Politics as Usual at the UN

David Tucker

September 1, 2001

The UN Conference against Racism, Racial Discrimination, Xenophobia and Related Intolerance in Durban, South Africa recently adjourned. If you heard or read any of the Press coverage of this event, you know that the organizers and participants regretted that the conference became politicized. Disputes over Israel’s responsibility for the violence in the Middle East and calls for reparations or at least an apology for slavery disrupted the conference. Israel and the United States walked out and other delegations, notably Canada’s, had unkind things to say about it. All of this distracted from the real work of the conference, helping those who suffer from racism. Or so we were told. In fact, the exact opposite is true.

Like all UN conferences of this sort, the real work of the racism conference was political agitation. It was never intended to be a serious discussion of racism or anything else. Its sole purpose was to push various political agendas, most of which had nothing to do with racism. The difference this time was that the organizers lost control of the process leading up to the conference. As a result, the conference blew up in their faces.

Normally, the agenda for such a conference and the declaration that it will end with are haggled over and worked out in preliminary sessions before the conference even begins. In these preliminary sessions, governments and non-governmental organizations (NGOs) lobby so that their preferred wording ends up in the declaration.

In the case of the racism conference, for example, Arab states tried to undermine Israel’s legitimacy by getting the conference to declare Israel racist. Many African countries pushed to get language included that made colonialism and slavery the explanation for their problems and more money from western countries the solution. NGOs worked to support these claims and to get other pet projects and concerns mentioned. So the racism conference ends up talking about sexual orientation, poverty, AIDS and any number of other things.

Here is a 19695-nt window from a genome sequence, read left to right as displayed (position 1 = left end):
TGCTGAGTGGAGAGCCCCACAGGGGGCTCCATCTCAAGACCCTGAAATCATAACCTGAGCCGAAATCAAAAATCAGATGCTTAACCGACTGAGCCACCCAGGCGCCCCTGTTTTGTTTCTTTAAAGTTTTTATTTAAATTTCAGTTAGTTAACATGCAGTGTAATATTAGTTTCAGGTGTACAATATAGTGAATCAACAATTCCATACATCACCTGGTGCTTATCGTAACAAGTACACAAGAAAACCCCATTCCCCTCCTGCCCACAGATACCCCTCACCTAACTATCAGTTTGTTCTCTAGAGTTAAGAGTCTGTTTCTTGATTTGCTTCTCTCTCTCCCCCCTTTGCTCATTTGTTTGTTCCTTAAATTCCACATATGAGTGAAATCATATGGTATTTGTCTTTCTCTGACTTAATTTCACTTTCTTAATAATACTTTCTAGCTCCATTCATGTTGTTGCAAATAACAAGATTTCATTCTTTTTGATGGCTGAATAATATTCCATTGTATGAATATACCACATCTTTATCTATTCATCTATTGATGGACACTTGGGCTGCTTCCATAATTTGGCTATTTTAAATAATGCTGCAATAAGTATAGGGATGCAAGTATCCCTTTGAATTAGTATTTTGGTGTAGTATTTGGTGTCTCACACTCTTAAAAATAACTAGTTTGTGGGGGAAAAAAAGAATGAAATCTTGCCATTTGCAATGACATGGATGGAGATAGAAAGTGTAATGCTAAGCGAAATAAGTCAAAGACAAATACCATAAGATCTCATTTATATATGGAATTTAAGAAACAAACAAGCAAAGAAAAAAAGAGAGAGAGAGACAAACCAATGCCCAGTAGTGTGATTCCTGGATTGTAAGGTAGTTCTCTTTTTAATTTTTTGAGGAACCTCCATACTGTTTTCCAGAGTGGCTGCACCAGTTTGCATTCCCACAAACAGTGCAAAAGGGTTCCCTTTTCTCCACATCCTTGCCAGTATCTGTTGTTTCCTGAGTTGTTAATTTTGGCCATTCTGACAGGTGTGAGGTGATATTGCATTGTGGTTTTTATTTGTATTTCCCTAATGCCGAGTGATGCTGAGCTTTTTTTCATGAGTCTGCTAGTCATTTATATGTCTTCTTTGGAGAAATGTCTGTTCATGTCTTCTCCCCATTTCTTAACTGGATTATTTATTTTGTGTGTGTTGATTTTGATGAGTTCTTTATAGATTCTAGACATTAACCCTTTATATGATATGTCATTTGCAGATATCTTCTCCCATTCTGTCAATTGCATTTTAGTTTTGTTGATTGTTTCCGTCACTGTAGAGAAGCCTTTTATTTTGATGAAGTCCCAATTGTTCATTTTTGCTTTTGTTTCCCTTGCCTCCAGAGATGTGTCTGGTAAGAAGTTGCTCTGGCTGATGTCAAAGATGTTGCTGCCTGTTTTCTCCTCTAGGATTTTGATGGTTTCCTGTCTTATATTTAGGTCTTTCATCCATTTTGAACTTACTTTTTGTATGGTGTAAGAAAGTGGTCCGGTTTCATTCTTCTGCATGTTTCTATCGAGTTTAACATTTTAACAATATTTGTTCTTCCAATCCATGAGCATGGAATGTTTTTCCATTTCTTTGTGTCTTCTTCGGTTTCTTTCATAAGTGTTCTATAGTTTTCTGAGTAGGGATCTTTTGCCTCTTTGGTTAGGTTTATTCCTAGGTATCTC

Although the conference declaration is not binding on the states that attend, the conference also includes an action plan so that the NGOs and others can put pressure on states to live up to its terms. For this reason, states that are the targets of the declaration’s claims resist them. Deals are made and compromises struck, therefore, in a fashion that would make the supposed smoked filled rooms of American politics seem like genteel debating societies.

All this bargaining takes a lot of time because in addition to the 189 members of the UN, there are hundreds and hundreds of NGOs involved. The list of those in consultative status to the UN takes up 59 pages. The list of those merely accredited to the conference contains hundreds more.

The preliminary work of the racism conference ran out of time. The compromises were not reached. So, at the conference, acrimony reigned.

While the fighting at the conference dismayed its organizers, for us it was an opportunity to see the conference and all the others like it that the UN runs for what they are. Beyond the sessions on self-esteem building for gypsies and music groups portraying man’s relation to nature by imitating frog sounds, we saw the raw politics of the UN. These conferences are nothing more than occasions for political agitation, at which participants relentlessly and ruthlessly push for their advantage—at the expense of the United States and its allies.

The hypocrisy is stunning. Most of the countries participating in the conference allow little or no freedom to those unfortunate enough to live within their borders but they do not hesitate to lecture others about human rights. The UN official who ran the conference claimed that &quot:civil society,&quot: networks of private organizations, would enforce its declaration, forgetting apparently that most of the countries at the conference do not fully respect the rights of free speech and assembly let alone tolerate civil society.

This hypocrisy, so characteristic of the UN, is the reason why the racism conference and others like it should never be taken seriously. Political haggling and vendettas were not a distraction from the real work of the conference but its only work.

David Tucker is a Member of the Board of Advisors at the Ashbrook Center for Public Affairs at Ashland University and an Associate Professor at the United States Naval Postgraduate School.